New analysis from ISC Research has blamed Brexit for international school growth in London grinding to a halt, Forbes reports.
Following years of continual growth, the number of pupils enrolling in international schools in the capital has dropped since 2016’s referendum.
In the five years leading to 2016, there was a 21% hike in the number of students enrolling in London’s English-speaking international schools. However, numbers have dropped by 5% since the referendum.
To compare, international student numbers are increasing in other regions in Europe. These include two of London’s key rivals as Europe’s main financial hub, Amsterdam and Frankfurt. Demand for places in these cities remain strong and have increased over the past couple of years, albeit by less than 1%.
This data suggests that international elites are shunning the UK as it gears up to exit the EU next year, with the trend only likely to strengthen in the coming years.
Yet, ISC Research revealed that many international schools are already at, or nearing, full capacity. These establishments might need to expand or create new capacity in order to meet the predicted demand.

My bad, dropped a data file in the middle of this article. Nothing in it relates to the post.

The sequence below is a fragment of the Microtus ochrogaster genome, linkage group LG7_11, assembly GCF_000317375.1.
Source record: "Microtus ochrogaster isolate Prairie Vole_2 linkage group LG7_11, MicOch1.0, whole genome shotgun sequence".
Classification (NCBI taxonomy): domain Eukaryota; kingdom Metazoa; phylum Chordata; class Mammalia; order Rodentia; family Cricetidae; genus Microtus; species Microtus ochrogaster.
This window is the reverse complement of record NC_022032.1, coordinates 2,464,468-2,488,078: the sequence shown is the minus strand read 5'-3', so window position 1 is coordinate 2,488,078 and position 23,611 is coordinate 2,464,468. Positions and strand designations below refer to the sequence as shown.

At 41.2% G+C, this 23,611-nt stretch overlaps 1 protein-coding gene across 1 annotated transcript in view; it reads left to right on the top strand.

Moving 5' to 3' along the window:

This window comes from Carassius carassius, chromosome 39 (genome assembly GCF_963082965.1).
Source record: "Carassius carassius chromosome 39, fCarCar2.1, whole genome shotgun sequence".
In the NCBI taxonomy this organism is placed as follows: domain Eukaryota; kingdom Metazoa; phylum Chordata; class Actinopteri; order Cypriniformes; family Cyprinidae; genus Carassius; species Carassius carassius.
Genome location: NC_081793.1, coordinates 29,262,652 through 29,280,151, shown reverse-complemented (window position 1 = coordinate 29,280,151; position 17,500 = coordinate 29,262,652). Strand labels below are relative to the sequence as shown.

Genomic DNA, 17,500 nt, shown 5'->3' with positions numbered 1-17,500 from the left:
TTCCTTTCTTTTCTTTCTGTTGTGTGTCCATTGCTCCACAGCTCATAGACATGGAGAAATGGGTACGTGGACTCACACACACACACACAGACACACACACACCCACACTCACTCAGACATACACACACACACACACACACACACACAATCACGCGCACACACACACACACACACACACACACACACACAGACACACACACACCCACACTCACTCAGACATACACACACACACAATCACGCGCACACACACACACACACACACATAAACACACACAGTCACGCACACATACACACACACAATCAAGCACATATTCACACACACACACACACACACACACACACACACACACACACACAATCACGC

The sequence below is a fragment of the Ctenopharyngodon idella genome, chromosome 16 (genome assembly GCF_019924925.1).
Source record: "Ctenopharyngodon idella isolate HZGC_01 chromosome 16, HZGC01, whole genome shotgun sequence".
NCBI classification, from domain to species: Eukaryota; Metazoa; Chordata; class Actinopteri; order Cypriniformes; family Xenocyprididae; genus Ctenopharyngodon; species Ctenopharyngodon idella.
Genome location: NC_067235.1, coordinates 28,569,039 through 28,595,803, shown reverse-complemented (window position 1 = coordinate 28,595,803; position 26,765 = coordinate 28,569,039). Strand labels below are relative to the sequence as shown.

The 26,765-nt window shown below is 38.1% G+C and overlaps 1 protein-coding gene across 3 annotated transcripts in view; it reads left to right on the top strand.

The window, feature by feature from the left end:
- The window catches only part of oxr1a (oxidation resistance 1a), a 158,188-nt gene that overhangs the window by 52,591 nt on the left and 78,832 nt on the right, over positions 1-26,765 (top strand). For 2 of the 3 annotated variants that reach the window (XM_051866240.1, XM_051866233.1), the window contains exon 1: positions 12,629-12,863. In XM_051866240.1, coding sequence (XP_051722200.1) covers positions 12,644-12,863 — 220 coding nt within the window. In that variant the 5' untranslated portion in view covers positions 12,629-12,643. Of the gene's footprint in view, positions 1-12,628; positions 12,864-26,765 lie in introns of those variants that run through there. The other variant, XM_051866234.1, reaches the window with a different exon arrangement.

A number of financial institutions are considering relocating staff away from the UK’s capital due to uncertainty over Brexit’s impact, including Goldman Sachs and Deutsche Bank. Meanwhile, the European Medicines Agency is relocating to Amsterdam, and Unilever chose Rotterdam over London as the base of its headquarters.
International bankers and European agencies are among those most likely to choose an international education for their children, as it minimises disruption to their learning if they’re suddenly asked to relocate.
The drop in demand for school places in London is expected to be far greater than the figures imply, due to the strength of London’s fee-paying schools sector which hasn’t been taken into account in ISC’s data.
London has traditionally been a top player in the international schools market, and only time will tell whether Brexit will have a lasting impact.
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